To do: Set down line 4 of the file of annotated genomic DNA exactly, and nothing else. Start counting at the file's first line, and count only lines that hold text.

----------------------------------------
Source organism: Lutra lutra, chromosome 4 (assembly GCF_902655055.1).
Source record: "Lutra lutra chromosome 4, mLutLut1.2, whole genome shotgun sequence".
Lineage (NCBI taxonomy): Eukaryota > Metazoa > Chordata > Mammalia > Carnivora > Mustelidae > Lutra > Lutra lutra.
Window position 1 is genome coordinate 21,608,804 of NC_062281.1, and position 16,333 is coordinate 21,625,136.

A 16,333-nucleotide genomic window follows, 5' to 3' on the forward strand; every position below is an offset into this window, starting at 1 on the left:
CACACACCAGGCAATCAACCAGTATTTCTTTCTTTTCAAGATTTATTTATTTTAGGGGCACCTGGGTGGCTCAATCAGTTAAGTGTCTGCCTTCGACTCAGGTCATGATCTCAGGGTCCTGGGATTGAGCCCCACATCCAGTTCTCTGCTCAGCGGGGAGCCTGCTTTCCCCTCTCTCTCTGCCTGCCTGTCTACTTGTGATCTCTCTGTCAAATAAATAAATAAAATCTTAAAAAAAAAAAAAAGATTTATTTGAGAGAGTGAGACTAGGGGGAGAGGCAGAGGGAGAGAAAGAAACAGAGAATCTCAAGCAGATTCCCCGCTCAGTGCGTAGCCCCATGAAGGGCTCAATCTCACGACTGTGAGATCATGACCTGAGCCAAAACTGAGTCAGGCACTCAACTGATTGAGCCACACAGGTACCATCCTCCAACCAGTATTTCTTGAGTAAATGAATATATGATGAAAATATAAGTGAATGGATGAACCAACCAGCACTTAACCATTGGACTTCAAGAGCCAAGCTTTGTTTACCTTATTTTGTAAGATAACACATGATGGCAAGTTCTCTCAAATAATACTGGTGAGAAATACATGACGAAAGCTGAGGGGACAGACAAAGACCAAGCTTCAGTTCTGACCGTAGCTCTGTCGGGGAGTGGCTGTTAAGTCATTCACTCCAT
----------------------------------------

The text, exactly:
Window position 1 is genome coordinate 21,608,804 of NC_062281.1, and position 16,333 is coordinate 21,625,136.